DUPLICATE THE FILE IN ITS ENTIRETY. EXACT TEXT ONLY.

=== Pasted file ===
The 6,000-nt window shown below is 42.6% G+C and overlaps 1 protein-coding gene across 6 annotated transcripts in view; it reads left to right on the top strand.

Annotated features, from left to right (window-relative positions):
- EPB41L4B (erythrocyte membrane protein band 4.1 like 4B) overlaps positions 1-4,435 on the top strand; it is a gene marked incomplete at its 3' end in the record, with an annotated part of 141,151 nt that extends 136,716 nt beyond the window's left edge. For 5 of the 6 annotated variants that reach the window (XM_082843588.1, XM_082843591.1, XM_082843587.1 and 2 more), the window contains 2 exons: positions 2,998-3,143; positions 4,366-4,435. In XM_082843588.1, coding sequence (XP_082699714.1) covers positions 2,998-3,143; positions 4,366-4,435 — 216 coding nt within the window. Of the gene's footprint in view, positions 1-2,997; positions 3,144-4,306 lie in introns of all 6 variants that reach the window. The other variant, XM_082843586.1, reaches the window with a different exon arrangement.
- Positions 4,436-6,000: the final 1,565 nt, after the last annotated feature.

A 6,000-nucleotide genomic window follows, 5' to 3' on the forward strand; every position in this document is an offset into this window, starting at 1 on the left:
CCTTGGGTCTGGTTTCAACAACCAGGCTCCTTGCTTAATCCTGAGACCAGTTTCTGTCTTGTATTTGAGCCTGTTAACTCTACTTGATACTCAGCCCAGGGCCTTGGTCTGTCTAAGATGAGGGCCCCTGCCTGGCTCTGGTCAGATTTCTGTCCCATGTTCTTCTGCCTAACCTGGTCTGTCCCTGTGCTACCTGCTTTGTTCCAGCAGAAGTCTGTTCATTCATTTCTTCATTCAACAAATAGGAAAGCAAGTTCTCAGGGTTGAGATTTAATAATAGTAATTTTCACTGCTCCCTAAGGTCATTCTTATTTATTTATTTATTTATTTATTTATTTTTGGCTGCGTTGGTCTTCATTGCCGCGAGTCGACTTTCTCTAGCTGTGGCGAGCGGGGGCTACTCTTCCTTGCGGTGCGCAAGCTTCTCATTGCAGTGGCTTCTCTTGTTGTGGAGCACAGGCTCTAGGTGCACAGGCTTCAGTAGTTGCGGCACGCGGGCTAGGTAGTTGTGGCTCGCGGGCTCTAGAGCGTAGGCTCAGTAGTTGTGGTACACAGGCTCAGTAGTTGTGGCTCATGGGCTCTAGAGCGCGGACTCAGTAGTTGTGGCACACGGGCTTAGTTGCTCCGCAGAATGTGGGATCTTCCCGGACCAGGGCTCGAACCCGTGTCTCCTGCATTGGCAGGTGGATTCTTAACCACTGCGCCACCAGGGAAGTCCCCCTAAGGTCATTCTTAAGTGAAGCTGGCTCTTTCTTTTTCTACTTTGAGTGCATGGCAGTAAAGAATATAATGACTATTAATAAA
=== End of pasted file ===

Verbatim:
The 6,000-nt window shown below is 42.6% G+C and overlaps 1 protein-coding gene across 6 annotated transcripts in view; it reads left to right on the top strand.

Annotated features, from left to right (window-relative positions):
- EPB41L4B (erythrocyte membrane protein band 4.1 like 4B) overlaps positions 1-4,435 on the top strand; it is a gene marked incomplete at its 3' end in the record, with an annotated part of 141,151 nt that extends 136,716 nt beyond the window's left edge. For 5 of the 6 annotated variants that reach the window (XM_082843588.1, XM_082843591.1, XM_082843587.1 and 2 more), the window contains 2 exons: positions 2,998-3,143; positions 4,366-4,435. In XM_082843588.1, coding sequence (XP_082699714.1) covers positions 2,998-3,143; positions 4,366-4,435 — 216 coding nt within the window. Of the gene's footprint in view, positions 1-2,997; positions 3,144-4,306 lie in introns of all 6 variants that reach the window. The other variant, XM_082843586.1, reaches the window with a different exon arrangement.
- Positions 4,436-6,000: the final 1,565 nt, after the last annotated feature.

A 6,000-nucleotide genomic window follows, 5' to 3' on the forward strand; every position in this document is an offset into this window, starting at 1 on the left:
CCTTGGGTCTGGTTTCAACAACCAGGCTCCTTGCTTAATCCTGAGACCAGTTTCTGTCTTGTATTTGAGCCTGTTAACTCTACTTGATACTCAGCCCAGGGCCTTGGTCTGTCTAAGATGAGGGCCCCTGCCTGGCTCTGGTCAGATTTCTGTCCCATGTTCTTCTGCCTAACCTGGTCTGTCCCTGTGCTACCTGCTTTGTTCCAGCAGAAGTCTGTTCATTCATTTCTTCATTCAACAAATAGGAAAGCAAGTTCTCAGGGTTGAGATTTAATAATAGTAATTTTCACTGCTCCCTAAGGTCATTCTTATTTATTTATTTATTTATTTATTTATTTTTGGCTGCGTTGGTCTTCATTGCCGCGAGTCGACTTTCTCTAGCTGTGGCGAGCGGGGGCTACTCTTCCTTGCGGTGCGCAAGCTTCTCATTGCAGTGGCTTCTCTTGTTGTGGAGCACAGGCTCTAGGTGCACAGGCTTCAGTAGTTGCGGCACGCGGGCTAGGTAGTTGTGGCTCGCGGGCTCTAGAGCGTAGGCTCAGTAGTTGTGGTACACAGGCTCAGTAGTTGTGGCTCATGGGCTCTAGAGCGCGGACTCAGTAGTTGTGGCACACGGGCTTAGTTGCTCCGCAGAATGTGGGATCTTCCCGGACCAGGGCTCGAACCCGTGTCTCCTGCATTGGCAGGTGGATTCTTAACCACTGCGCCACCAGGGAAGTCCCCCTAAGGTCATTCTTAAGTGAAGCTGGCTCTTTCTTTTTCTACTTTGAGTGCATGGCAGTAAAGAATATAATGACTATTAATAAA